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Thunderbirds are still go 

Andrew T Smith

Thunderbids

A Gateshead man has been instrumental in bringing a series of ‘lost’ classics back to the small screen, with three never before seen episodes of Thunderbirds – recreating the iconic show using the original techniques, right down to filming in the same studios and using the same cameras and lenses used in the 1960s. 

Andrew T. Smith graduated in MA Film and Cultural Studies from the University of Sunderland in 2010, and worked as the associate producer on the three ‘lost’ Thunderbirds episodes. The three episodes, recreated using the same techniques as the 1960s originals (right down to filming them in the same location in Slough) are Introducing Thunderbirds, The Stately Home Robberies, and The Abominable Snowman. 

Andrew explained: “Thunderbirds came into my professional life when a friend of mine, Stephen La Rivière, was asked if he had any ideas for documentary about Gerry Anderson. We decided that the documentary should be hosted by Lady Penelope and Parker, with those characters discovering their own origins.  

“Of course that meant that we had to produce sequences in the same style as they did in the 1960s, so we began to work out how they were actually shot – the lighting conditions, the cameras they used, the way in which the puppets were built and operated.” 

The resulting documentary, Filmed in Supermarionation, premiered at the BFI in 2014, and reignited ITV’s interest in producing a new series of shows. 

“In the build up to the Thunderbirds’ 50th anniversary we pitched to ITV the idea to take some 1960s vinyl records, which were basically radio adventures starring the Thunderbirds cast, and put pictures to them – resulting in brand new episodes that felt as though they had been made 50 years ago.” 

The team appealed directly to Thunderbirds fans to raise the money, and generated what was at that point the UK’s highest ever funded film-related Kickstarter project, over £218,000. But, as Andrew explained, they still had a long way to go before they could bring the Tracy brothers, and their iconic vehicles back to life. 

“The records of the three adventures are very audio-driven, so for example there were no explosions in any of the episodes, which is one of the first things you think of when you think of Thunderbirds.  We had to deconstruct the stories, take out what didn’t work visually, and introduce some new scenes to give them more action moments. For example, at the start of The Abominable Snowman episode we created a disaster at a uranium plant where Thunderbird 2 could sweep in to help –none of that is in the original episode.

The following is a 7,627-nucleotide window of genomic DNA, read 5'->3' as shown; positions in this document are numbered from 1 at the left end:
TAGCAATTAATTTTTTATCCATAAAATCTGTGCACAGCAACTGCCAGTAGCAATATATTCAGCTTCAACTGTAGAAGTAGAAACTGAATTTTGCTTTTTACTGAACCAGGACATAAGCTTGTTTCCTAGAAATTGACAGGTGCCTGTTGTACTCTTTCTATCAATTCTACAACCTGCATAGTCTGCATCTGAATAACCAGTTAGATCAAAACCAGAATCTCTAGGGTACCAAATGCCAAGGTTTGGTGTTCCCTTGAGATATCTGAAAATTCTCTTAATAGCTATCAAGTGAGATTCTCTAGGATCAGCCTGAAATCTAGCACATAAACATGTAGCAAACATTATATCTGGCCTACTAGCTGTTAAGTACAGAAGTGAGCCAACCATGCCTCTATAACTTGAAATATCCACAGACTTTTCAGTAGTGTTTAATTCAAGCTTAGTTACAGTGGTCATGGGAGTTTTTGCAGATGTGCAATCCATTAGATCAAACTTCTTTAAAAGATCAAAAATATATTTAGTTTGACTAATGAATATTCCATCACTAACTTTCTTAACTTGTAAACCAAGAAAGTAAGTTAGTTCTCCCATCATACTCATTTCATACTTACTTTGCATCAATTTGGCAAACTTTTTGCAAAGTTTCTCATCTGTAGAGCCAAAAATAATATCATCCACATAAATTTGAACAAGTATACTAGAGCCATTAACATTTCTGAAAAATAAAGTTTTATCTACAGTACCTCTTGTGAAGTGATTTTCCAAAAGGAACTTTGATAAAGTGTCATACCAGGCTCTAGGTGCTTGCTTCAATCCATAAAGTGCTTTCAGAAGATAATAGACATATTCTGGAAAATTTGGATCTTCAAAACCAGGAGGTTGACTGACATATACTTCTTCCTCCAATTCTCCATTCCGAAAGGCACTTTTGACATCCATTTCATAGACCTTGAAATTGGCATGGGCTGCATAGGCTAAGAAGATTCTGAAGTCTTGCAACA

“I was on board right the way through, right from the first pitch to ITV. We moved into a studio in Slough, on the same road and in the same buildings where they had filmed the original episodes of Stingray and Thunderbirds, and for six months I lived there.  We started with absolutely nothing and brought in talented people to build the puppets, ships and sets, and bit by bit an empty warehouse became a studio exactly as they would have had in the 1960s. It was like Christmas every morning!” 

John Paul Green, Principal Lecturer at the University of Sunderland, researches science fiction and horror television and our national identity. He admits that Thunderbirds continued success is in many ways quite unusual. 

“In its original form it only ran for two seasons and consisted of just 32 episodes,” he explains. 

“Developed in 1964, Thundebirds arrived to the then monochrome world of British television as a very colourful action-adventure show and was the successor to equally loved Stingray. At least for American audiences it was colourful, as the UK didn’t get colour until 1967. 

“But despite Thunderbirds initial limited TV run, it arguably never really went away. ITV regions would continue to screen the original show throughout the 1970s and 1980s. A forgettable live action reboot, animated remakes, both traditional and CGI have kept the brand alive.

“Lady Penelope has also stepped back into the spotlight in recent months as media attention has focused on strong female leads in TV fantasy and science fiction cinema. 

“Now science fiction has finally caught up with the twenty-first century with the casting of the first female Doctor. Throughout this, Lady Penelope has prevailed. It may say something about our society that we’ve taken a puppet to our hearts – one whose strings are controlled by men no less, but it’s reassuring to know that things are getting more F.A.B. by the day.” 

Despite his credentials as one of the team who saved a lost 1960s classic, Andrew T. Smith believe there is a place for both the modern and the classic Thunderbirds in young viewers’ hearts. 

“Thunderbirds Are Go, the new series, is definitely geared towards modern children’s television sensibilities, but we discovered that kids don’t really make a distinction between the old and new episodes; they were already watching the new series on CITV alongside their dad’s DVDs of the original series. To them it’s all just Thunderbirds. 

“The pleasure of classic Thunderbirds is that it is a world of toys that have come life, maybe slightly better toys than you have at home, but it’s still a very tangible world that children feel they’re part of.”

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